4 Little Girls

January 28, 2012 6 Min Read

Review by: Fusion3600

Plot: What’s it about?

On September 15, 1963 a bomb would go off within a small church, killing four young women and changing the nation’s outlook on racism. Of course, the nation was in the midst of a heated racial debate before, but when that bomb exploded inside the 16th Street Church in Alabama, things would reach a fevered pitch. Some would see the attack as pure evil and work to demand some sort of an end to the madness, while others would be more sadden than can be imagined. So with a nation pushed to the brink, this event drove the people over the edge and started them down the road to change. In this documentary film, we’re shown all sorts of information on the event and those young girls, who died because of racial hatred. In addition to photos and archival footage from the time of the attack, we’re also shown interviews with their families, prominent people from the time, and even some civil rights leaders. An interview is even offered with former Alabama governor George Wallace, which made a very special inclusion, I think.

I think this is an interesting story and one that has historical significance, but I just don’t feel it made for a worthwhile picture. Of course, this is a documentary and as such, entertainment is not the highest priority, but I found this to be very dull most of the time. As directed by Spike Lee (Clockers, Summer of Sam), this places too much of a “martyr” status on these girls, which I feel is inappropriate. I do think this was a tragic and important event, but I don’t think it had quite the impact this film proclaims. It is humorous to see Jesse Jackson here, as he babbles on about things, but aside from his incoherent ramblings, there wasn’t much here I was impressed with. Lee keeps his hands off the film most of the time, which is good, but I think some changes needed to be made, as this just drags most of the time. But if you’re really interested in this story and want to know more, then by all means, this is a rich resource of knowledge. In the end, this is an average documentary which I feel pads the lasting impact of a tragic event. I recommend this as a rental to those interested, but the disc is solid, so if you want to purchase it, then it is worth the cash.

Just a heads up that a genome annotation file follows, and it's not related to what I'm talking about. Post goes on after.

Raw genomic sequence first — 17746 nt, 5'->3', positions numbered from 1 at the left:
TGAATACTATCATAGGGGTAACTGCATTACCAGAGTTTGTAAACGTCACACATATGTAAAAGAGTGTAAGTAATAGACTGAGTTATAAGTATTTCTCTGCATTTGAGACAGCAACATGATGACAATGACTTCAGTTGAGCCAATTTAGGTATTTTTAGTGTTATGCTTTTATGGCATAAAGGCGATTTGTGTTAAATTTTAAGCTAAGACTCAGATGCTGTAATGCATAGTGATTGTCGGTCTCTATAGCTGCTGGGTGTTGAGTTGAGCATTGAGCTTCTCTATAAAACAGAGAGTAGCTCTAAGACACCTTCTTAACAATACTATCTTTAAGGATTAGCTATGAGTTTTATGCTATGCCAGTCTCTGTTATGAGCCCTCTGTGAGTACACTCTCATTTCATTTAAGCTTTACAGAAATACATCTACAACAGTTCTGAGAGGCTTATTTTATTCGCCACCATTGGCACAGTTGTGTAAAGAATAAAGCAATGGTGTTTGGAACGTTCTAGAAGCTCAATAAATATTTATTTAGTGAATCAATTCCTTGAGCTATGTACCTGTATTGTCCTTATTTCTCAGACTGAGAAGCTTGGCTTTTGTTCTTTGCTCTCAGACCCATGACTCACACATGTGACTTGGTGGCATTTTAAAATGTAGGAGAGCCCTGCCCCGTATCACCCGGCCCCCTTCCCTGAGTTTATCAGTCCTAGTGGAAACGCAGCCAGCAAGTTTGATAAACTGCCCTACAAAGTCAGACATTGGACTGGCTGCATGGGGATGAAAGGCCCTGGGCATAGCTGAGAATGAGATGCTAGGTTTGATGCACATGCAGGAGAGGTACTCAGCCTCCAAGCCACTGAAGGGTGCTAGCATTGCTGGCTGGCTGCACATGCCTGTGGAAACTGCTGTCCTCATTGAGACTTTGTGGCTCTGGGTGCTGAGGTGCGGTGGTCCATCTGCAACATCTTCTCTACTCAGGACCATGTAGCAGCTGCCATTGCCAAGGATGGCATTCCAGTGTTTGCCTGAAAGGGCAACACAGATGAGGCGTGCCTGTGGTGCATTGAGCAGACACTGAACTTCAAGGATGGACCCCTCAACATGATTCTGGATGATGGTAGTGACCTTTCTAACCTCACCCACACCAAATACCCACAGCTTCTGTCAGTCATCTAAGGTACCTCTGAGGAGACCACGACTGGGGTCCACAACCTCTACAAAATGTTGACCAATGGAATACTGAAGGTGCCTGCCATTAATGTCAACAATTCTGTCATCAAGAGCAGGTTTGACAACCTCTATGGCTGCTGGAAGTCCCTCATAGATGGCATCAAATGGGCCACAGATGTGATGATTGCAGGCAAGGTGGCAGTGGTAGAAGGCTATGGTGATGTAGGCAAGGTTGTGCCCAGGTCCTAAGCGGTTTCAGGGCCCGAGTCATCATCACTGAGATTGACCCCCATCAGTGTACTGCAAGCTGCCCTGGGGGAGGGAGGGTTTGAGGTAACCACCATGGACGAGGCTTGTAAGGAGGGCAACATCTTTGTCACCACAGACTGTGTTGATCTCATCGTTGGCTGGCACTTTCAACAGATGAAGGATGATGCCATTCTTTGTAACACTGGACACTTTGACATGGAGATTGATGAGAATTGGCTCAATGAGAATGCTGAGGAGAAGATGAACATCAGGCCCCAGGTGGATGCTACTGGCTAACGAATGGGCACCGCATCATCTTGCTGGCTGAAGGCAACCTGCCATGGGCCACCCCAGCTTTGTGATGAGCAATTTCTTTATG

Video: How does it look?

4 Little Girls is presented in a full frame transfer, which preserves the film’s intended aspect ratio. This looks pretty good, given the documentary nature of the film and varied sources used here. Of course, the archive footage looks rougher than the rest, but on the whole, this is a fine visual presentation. I saw some grain on the print at times, but with a lower budget effort like this one, you have to expect that to some degree. The interview clips look solid here, colors are natural and contrast is stable, no real complaints. Like I said, this is a documentary and as such, the image is not pristine, but this looks as good as you could want.

Audio: How does it sound?

Again, this is a documentary and it sounds good, but don’t expect more than an average presentation. This film is driven by vocals, but the musical soundtrack is also worth a mention. In this mix, it comes off very well, but since this is not a full surround track, it lacks the power it deserves. The dialogue is the focus though and it sounds great here, very clean & crisp at all times and with no volume problems to report. You won’t be amazed by this audio experience, but this track more than handles the material, which is what counts. This disc also includes subtitles in English, Spanish, and French.

Supplements: What are the extras?

This disc includes a talent file on Spike Lee, some weblinks, and an epilogue, as well as a behind the scenes featurette. This featurette runs about half an hour and contains interviews with Lee, as well as others who helped make this piece possible. If you’re interested in how and why this documentary was made, then this is a feature you won’t want to miss.

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